It should have been an idyllic evening. Throngs of families had just celebrated France’s national day on the beach in the beautiful French Riviera. Instead, a terrorist sped a 21-ton delivery truck through the crowd for more than a mile.
Inside, Mohammed Lahouaiej-Bouhlel weaved back and forth to run over as many men, women, children, seniors and babies as possible, knocking them down “like bowling pins,” witnesses said. When police finally brought the Renault Midlum and its driver to a stop in a fatal storm of bullets, hundreds of wounded, dead or dying lay in its wake. Abandoned purses, baby buggies and stuffed animals were strewn in their midst.
It also left behind a heart-wrenching question: If they’ll use a truck to plow over families, how can we ever stop them?
Europe’s New Normal
This is the question facing every nation in Europe. In the weeks after Nice, Germany faced attacks with an ax, a meat cleaver and a bomb made from gasoline.
The weapons vary wildly, but the message is clear: Radical Muslims within Europe will use anything with a sharp edge, anything that can be made to explode, or anything that travels at a high speed, to kill.
France had suffered two other major terrorist attacks in the past 18 months. The nation had been on high alert since November. A state of emergency had been declared, giving police extraordinary powers, including the right to search homes without a warrant. About 10,000 soldiers helped police patrol the streets.
None of that stopped a terrorist with a truck.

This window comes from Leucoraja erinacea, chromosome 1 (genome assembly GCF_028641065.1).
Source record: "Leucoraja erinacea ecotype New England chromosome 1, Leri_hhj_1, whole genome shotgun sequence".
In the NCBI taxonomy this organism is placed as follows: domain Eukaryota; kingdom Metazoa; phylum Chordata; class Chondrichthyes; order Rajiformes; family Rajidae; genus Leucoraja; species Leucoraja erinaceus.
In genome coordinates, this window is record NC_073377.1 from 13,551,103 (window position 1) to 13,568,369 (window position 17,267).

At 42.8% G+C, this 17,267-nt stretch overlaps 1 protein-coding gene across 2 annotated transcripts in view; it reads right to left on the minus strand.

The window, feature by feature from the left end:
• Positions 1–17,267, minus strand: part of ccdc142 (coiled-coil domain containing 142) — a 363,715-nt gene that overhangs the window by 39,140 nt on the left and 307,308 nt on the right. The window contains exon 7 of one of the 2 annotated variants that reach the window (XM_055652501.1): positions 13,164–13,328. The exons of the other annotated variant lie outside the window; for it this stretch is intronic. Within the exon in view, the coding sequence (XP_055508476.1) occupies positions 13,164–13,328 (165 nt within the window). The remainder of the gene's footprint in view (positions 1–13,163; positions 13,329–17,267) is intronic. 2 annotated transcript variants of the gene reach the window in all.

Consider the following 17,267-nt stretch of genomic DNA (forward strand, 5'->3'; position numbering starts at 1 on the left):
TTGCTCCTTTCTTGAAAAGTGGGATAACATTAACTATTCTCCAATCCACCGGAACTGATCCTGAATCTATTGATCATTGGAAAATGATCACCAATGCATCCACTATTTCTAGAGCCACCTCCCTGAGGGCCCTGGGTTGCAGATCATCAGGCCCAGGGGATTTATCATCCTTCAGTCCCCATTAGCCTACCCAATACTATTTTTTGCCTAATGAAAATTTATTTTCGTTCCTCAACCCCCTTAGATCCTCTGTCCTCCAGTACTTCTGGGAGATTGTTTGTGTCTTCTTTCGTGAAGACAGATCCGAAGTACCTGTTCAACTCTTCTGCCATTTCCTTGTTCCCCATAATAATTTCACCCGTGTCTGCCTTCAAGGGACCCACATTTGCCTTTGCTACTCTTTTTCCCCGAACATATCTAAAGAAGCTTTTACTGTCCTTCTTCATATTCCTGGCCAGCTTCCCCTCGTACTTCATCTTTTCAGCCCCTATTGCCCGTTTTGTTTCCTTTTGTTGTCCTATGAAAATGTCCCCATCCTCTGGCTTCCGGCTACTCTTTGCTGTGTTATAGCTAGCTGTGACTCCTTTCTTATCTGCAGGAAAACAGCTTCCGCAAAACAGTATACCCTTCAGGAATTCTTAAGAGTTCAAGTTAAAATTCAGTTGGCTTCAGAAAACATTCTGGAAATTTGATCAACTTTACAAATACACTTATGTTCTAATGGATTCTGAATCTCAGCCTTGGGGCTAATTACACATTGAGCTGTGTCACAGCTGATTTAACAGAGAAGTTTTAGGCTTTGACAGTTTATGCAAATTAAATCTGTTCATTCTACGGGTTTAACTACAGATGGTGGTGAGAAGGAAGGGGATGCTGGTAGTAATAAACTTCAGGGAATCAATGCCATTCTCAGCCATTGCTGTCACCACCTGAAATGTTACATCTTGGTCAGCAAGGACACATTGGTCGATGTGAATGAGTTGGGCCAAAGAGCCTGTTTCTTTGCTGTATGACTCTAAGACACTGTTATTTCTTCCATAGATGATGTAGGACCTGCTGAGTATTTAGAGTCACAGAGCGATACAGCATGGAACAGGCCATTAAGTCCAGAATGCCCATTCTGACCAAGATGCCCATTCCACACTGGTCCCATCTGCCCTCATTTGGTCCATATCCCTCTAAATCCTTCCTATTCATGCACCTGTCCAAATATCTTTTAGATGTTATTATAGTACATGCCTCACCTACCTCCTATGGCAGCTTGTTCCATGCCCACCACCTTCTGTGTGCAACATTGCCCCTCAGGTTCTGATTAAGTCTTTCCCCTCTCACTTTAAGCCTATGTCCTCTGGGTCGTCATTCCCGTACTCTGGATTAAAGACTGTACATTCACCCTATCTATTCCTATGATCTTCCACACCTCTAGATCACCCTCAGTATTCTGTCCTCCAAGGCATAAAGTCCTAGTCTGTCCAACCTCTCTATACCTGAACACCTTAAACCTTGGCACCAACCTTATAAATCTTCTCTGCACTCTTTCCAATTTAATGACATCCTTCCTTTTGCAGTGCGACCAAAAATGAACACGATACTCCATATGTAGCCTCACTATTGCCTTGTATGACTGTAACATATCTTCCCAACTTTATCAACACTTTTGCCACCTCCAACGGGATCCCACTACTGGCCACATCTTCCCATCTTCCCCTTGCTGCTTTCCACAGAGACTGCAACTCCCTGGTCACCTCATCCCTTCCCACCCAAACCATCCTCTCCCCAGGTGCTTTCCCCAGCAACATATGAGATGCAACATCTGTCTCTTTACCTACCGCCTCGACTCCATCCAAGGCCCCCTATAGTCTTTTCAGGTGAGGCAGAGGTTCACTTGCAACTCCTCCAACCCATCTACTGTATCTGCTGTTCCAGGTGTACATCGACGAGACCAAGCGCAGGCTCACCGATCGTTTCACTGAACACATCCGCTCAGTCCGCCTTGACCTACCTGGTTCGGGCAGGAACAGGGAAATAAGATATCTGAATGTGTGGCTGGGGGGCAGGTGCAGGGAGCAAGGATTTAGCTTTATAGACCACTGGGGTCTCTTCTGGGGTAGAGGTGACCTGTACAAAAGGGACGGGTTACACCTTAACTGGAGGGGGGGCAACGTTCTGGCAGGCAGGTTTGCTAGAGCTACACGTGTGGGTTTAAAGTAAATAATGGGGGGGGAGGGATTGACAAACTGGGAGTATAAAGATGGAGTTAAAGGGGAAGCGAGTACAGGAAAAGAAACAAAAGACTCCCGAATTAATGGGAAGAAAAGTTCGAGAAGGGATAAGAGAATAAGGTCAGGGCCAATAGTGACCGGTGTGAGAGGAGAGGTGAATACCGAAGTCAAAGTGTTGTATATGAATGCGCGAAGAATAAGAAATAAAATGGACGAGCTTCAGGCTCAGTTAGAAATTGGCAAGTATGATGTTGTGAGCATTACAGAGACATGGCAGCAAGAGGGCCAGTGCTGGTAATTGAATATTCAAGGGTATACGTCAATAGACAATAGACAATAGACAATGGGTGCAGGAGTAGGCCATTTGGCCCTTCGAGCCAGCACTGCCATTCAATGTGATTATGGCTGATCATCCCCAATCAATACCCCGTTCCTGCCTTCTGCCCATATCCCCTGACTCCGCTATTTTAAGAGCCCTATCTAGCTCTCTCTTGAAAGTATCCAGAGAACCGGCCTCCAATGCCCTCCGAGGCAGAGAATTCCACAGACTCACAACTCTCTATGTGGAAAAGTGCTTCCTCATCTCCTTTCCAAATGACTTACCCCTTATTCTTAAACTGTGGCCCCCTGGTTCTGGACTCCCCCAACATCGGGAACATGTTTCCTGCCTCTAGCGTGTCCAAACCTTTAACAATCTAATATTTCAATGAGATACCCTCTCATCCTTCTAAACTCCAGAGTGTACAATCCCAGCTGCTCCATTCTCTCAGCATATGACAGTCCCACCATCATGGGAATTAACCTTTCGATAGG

The attack took authorities by surprise. Earlier that very day, French President François Hollande had announced that the nation would lift the state of emergency by the end of the month. Now France is extending it yet again.
But will that stop another Bouhlel with a rented vehicle? Clearly it is impossible for police or even soldiers to patrol every truck or every crowd. France has just about exhausted its non-radical options.
Immediately after the attack, Hollande announced that France is calling up its “operational reserves,” those who have previously served in the military or as active duty police. But an extra few thousand reserves on active duty would not have prevented this. The terrorist was not on any watch list and therefore not under suspicion. He had the right to rent a truck.
The French are at a loss. Their society is open. Their ideals are liberal. Their population is between 5 and 10 percent Muslim. Their influx of immigration is ongoing.
On July 14, Geopolitical Futures warned, “Multiple attacks like the Nice attack can terrify a population over time. It is not an irrational fear. The whole point of terrorism is to take the population to the point where fear is the only rational response. When that happens, there are political consequences. First, governments that have spoken of prior tragedies but have not prevented further attacks become delegitimized. Second, there is no moderate response that could work—only extreme ones like mass deportations or worse. Given enough terror, unthinkable results can be generated.
“This is precisely what IS [the Islamic State] wants to achieve. It wants a response so overwhelming it will unite Muslims everywhere. The strength of [the Islamic State’s] strategy is that it leaves the defenders an impossible decision. No moderate defense is possible.
“This is the kind of fear the Islamic State wants to generate. The brutal fact is that IS has not hit the tripwire on extreme fear yet, which means the likelihood of more frequent attacks is high.”
How can we stop terrorism? the French are urgently asking. French Prime Minister Manuel Valls offered this: “Times have changed, and we should learn to live with terrorism” (emphasis added).